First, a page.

I like very much this kind of sleeveface
Maybe you know that faces are more difficult to recognize when they’re upside-down and that sometimes we misperceived the facial expressions of upside-down faces .
But Peter Thompson , from the University of York (UK) discovered an amazing optical illusion !
We can name it The Fat Face Thin illusion. Your assignment is to compare the upside-down face on the left of the lower figure with the upright face on the right. Have you noticed how the upside-down version looks much thinner?! Moreover it appears longer shaped than the upright version. Of course, there is no need to mention how both pictures are identical. This illusion illustrates the internal features of the face (eyes, nose, mouth) can distort our perception of face shape.
Emergence of images refers to the unique human ability to aggregate information from seemingly meaningless pieces, and to perceive a whole that is meaningful. This special skill of humans can constitute an effective scheme to tell humans and machines apart. This paper presents a synthesis technique to generate images of 3D objects that are detectable by humans, but difficult for an automatic algorithm to recognize. The technique allows generating an infinite number of images with emerging figures. Our algorithm is designed so that locally the synthesized images divulge little useful information or cues to assist any segmentation or recognition procedure. Therefore, as we demonstrate, computer vision algorithms are incapable of effectively processing such images. However, when a human observer is presented with an emergence image, synthesized using an object she is familiar with, the figure emerges when observed as a whole. We can control the difficulty level of perceiving the emergence effect through a limited set of parameters. A procedure that synthesizes emergence images can be an effective tool for exploring and understanding the factors affecting computer vision techniques.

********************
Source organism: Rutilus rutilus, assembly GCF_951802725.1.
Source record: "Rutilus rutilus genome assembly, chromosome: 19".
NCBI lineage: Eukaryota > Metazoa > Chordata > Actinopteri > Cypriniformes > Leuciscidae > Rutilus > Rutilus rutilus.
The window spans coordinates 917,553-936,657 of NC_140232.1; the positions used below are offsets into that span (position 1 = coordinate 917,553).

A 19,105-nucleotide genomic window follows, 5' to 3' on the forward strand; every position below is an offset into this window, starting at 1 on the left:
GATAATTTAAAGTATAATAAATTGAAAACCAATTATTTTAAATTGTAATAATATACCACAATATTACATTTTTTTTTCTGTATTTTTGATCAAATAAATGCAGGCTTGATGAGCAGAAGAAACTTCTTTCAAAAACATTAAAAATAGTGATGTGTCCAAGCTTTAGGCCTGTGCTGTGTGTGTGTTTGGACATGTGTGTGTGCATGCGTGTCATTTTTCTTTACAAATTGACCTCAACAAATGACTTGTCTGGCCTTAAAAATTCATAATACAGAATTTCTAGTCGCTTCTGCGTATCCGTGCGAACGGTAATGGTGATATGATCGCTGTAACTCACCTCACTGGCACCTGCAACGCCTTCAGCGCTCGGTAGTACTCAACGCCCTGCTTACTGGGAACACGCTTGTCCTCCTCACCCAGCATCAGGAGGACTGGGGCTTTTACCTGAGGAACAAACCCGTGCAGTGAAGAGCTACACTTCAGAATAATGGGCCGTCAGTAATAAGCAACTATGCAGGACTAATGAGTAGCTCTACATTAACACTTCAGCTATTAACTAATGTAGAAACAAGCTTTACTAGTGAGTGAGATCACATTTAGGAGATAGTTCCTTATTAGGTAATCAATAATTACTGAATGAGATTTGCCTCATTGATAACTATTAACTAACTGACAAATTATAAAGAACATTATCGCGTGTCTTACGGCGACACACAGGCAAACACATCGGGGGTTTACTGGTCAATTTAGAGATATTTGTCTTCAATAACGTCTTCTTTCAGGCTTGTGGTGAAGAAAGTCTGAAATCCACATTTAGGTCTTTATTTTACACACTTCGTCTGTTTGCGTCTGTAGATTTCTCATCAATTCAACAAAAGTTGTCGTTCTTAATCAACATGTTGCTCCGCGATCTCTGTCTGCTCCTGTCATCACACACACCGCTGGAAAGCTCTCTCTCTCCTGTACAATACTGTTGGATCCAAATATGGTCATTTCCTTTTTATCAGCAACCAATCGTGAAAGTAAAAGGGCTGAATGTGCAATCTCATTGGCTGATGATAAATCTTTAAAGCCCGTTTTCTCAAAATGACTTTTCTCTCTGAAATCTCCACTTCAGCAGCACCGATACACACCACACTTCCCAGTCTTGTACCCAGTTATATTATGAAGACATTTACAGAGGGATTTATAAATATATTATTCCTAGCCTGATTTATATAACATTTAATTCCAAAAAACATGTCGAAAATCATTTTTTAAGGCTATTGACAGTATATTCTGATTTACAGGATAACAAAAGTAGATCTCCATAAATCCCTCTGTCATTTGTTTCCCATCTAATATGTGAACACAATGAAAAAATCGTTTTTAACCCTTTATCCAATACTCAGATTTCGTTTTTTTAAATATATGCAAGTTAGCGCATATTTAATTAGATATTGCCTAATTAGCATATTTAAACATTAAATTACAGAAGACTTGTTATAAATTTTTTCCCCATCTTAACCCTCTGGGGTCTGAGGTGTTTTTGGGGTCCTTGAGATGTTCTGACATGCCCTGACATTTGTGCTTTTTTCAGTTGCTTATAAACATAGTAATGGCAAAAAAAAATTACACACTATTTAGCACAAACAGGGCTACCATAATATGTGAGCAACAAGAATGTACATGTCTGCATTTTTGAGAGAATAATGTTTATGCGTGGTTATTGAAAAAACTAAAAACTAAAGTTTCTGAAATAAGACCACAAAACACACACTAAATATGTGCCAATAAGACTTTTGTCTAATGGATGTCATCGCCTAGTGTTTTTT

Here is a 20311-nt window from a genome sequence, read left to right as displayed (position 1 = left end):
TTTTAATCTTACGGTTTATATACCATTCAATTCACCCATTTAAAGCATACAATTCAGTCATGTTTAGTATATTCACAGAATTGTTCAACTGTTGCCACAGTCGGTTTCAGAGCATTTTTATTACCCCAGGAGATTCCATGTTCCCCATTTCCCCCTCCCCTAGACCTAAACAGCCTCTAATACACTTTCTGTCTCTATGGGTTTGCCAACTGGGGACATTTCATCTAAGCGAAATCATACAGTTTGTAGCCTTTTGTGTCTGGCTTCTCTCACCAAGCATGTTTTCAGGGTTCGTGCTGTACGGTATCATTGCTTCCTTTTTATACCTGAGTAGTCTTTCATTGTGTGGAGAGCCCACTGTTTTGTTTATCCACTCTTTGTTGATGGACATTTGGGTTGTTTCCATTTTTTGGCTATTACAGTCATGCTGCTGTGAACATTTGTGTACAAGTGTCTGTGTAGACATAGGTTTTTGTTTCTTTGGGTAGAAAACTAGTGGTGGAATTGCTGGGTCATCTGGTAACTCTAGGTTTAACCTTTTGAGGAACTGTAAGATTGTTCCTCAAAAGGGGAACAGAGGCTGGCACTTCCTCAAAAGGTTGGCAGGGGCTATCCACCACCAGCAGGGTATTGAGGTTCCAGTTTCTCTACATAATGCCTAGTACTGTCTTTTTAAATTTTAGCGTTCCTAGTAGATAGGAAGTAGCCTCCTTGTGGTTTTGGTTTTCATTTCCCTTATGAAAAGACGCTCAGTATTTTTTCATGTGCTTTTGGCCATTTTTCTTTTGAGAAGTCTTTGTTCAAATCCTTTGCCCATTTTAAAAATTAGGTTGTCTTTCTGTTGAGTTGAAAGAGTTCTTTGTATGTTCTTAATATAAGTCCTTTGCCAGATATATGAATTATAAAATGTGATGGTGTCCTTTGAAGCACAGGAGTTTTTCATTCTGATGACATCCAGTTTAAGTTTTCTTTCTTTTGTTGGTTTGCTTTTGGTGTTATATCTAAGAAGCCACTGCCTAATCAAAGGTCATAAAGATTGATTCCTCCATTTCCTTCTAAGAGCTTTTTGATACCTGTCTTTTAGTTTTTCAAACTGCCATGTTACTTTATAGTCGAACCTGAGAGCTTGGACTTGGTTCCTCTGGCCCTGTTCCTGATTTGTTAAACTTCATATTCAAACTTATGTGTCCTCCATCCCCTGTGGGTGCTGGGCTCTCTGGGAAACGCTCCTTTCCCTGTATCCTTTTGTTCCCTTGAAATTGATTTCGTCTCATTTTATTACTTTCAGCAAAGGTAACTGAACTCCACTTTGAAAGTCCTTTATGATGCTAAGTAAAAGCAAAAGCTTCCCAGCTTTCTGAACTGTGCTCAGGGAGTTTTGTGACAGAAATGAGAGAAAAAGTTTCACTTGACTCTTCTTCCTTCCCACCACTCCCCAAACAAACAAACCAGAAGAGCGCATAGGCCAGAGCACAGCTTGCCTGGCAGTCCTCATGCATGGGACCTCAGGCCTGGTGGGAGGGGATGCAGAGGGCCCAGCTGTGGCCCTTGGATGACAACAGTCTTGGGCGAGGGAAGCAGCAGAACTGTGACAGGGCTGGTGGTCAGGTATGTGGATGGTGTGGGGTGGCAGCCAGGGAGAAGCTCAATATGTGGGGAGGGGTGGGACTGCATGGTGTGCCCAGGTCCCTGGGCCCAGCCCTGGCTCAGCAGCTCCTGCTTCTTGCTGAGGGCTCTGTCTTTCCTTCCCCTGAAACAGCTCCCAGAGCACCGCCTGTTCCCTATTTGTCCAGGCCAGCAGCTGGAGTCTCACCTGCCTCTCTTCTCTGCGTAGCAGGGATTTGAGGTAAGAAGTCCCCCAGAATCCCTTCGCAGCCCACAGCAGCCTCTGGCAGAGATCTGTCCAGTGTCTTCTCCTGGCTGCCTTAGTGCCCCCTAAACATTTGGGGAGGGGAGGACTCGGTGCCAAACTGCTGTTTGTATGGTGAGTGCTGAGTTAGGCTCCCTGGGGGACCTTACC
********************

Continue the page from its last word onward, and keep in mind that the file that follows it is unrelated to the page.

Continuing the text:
A friend sent me our newest exhibit. We had some egg illusions in the past, but have to admit this is different. In its core, this optical illusion is very similar to the famous Missing Part test. Additionally, it may remind you of those missing China men, extra Leprechauns, Mad Scientist soccer team… you know what I mean. To make you understand what is going on around here, let me explain first. In the first card (A) we have one chicken and 8 eggs. Cut this card in 4 pieces (like outlined below), and then again assemble it in a different matter (card B), resulting with proper rectangular image. You will get our original chicken, but the number of eggs this time is different. Additionally, there is a missing piece in this newly assembled card. Why is that? If the surface of both puzzle cards is equal, how can one be missing a piece? Hint: are the surfaces really equal? You tell me! Remember, there is more than one optical illusion present here.
From Archimedes Lab.